Turkey's soft power

Turkey's soft power

Turkish President Recep Tayyip Erdoğan is on a five-day, four-country visit to Africa this week to look for alternative trading partners to make up for losses in the Middle East and persuade African countries to close down or hand over schools run by U.S.–based Turkish preacher Fethullah Gülen.

As Ahval writes in the article Turkey looks to Africa, ''Erdoğan is the world leader who visits Africa the most," Erdoğan’s spokesperson Ibrahim Kalın said ahead of the trip to Algeria, Mauritania, Senegal and Mali. The visit will bring to 32 the number of African countries Erdoğan has visited out of the 54 states on the continent.

Turkey has been trying to expand its economic presence in Africa since it adopted its African Expansion Plan in 1998 and has held two cooperation summits to promote trade and is to host another next year. Plans to expand business with Africa have received new impetus due to trade losses Turkey has incurred from war or political disputes with Iraq, Syria, Libya, and Egypt in particular, as well as with the Gulf countries, and North Africa.

A member of the African Development Bank, Turkey’s total trade volume with Africa rose from $5.4 billion in 2003 to $16.7 billion in 2016, and to nearly $20 billion at the end of 2017. Some $13 billion of this was in exports, while the remaining $7 billion was in imports. Turkey has a trade deficit with the European Union, the United States, Russia, and China, but even so, exports to Africa do not even make up 10% of its total of $157 billion.

Algeria, the first stop on Erdoğan’s tour, made up $5 million of Turkey’s export trade in January, Mauritania $324,000, Mali $80,000, and Senegal $855,000, according to Turkish Exporters Assembly data.

Algeria decided to stop importing textiles, food, and some plastic products from Turkey in August last year. Erdoğan will try to solve that problem first. Turkey’s diplomatic ties with North African countries under Egyptian influence such as Libya, Tunisia, and Algeria have suffered due to Erdoğan’s support for the deposed Muslim Brotherhood president of Egypt, Mohamed Morsi and Islamist rebels in Libya.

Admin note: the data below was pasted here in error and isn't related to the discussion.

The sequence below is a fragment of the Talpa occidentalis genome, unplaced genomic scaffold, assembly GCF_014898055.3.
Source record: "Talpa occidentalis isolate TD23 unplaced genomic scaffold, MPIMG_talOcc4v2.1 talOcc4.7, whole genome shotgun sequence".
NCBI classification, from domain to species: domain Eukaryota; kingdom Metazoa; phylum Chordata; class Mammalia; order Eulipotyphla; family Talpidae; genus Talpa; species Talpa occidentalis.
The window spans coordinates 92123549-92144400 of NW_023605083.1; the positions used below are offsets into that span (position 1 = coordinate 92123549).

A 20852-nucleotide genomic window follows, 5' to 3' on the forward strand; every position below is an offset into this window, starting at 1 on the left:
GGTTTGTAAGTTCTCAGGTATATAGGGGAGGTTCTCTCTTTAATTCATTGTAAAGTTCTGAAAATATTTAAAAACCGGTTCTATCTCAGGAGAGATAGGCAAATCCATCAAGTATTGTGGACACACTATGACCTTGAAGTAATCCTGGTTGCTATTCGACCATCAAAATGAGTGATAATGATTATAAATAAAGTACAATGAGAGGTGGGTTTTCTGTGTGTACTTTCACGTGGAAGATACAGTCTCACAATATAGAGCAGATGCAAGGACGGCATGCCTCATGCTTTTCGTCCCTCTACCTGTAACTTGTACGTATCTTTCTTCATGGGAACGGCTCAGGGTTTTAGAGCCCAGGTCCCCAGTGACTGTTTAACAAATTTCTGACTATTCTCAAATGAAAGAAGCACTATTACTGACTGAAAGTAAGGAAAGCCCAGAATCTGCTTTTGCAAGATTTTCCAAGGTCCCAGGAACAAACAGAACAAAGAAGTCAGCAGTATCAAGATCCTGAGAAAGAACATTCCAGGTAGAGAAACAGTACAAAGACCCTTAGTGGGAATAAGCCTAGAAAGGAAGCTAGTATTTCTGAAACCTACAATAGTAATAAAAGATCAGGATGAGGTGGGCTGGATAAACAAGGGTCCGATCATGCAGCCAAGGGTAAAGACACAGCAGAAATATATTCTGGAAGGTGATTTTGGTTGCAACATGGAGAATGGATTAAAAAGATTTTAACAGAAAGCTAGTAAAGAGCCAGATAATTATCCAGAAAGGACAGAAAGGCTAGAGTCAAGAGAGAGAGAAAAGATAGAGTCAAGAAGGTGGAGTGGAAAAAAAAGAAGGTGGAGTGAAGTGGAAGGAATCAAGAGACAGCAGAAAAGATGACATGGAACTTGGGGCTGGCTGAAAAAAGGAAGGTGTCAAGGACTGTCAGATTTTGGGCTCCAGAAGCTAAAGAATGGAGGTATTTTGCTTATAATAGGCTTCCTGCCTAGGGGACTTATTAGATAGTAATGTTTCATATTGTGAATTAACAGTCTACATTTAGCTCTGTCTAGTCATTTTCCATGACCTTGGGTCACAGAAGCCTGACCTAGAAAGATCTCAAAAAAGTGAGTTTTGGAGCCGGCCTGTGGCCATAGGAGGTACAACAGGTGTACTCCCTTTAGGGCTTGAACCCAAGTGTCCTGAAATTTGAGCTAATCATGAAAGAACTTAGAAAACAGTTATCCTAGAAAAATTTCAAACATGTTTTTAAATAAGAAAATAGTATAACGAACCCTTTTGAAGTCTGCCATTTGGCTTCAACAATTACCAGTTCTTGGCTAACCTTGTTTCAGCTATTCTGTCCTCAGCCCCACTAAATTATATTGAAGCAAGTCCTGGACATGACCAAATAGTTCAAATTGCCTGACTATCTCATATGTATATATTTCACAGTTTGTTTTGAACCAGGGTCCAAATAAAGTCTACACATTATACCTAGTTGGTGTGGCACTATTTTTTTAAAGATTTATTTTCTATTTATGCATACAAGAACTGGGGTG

Another priority for Erdoğan in Africa is the presence of hundreds of schools across the continent run by the Gülen movement that Turkey blames for the 2016 failed coup. With his trips to three or four African countries every few months, Erdoğan’s goal is to purge what Turkey calls the Fethullahist Terrorist Organisation (FETÖ) from education, from the diplomatic and political relationships, and from the economic and trade arenas of those nations.

The Turkish Confederation of Businessmen and Industrialists (TUSKON), a Gülen-affiliated business group comprising 120,000 firms, was very active in Africa up to the 2016 coup attempt and used some of the profits to help build Gülen schools.

One of Erdoğan’s top demands is to either close the schools affiliated with Gülen or to turn them over to the Turkish state-run educational organisation, the Maarif Foundation. So far, 11 of 113 schools have agreed to the administrative changes. After Erdoğan’s visits to Senegal, Mauritania, Chad, Gabon, Burkina Faso, Sao Tome, Somalia, Guinea, and Niger, those countries also agreed to his request to turn over the schools. Outside of Africa, Pakistan and Afghanistan have made the same agreement.

Two years ago, when the Maarif Foundation’s Board of Trustees was first formed, Erdoğan gave instructions in a speech at its opening ceremony: “If they (FETÖ) say ‘we are established in 170 countries,’ you then have to be established in all 193 member countries of the UN.” Professor Birol Akgün, Chair of the Board of Trustees, replied: “This foundation has the power of the people and the state behind it. We will enter the countries of the world like a dervish, like a raider.”

The Maarif Foundation’s goal is to open schools in 20 countries each year, take over existing schools, and replace all educational staff. In addition to this, with the help of the Turkish Cooperation and Development Agency (TİKA), which supports economic investment and foreign aid projects, along with the newly-founded Yunus Emre Institute to promote culture, education and art, Turkey is looking to project both economic and cultural power. TİKA has opened offices in 11 countries, and the Yunus Emre Institute has opened cultural centres in six countries. Together with these two foundations, the Diyanet Vakfı, an affiliate of the state Directorate of Religious Affairs, has also increased its presence and activities in Africa.

Alongside its economic expansion into Africa, Turkey has also increased its military presence on the continent, opening a military base in Somalia, signing a deal to restore a naval port in Sudan and agreeing to open another base in Djibouti. With its military cooperation agreement with Qatar and plans to expand its base there, Turkey will have an established military presence in the Red Sea–Indian Ocean–Gulf triangle.

As political disputes with its Middle Eastern neighbours sour trade and full EU membership becomes an increasingly distant prospect, it remains to be seen whether Turkey will be able to make that up with its quest for new markets in Africa.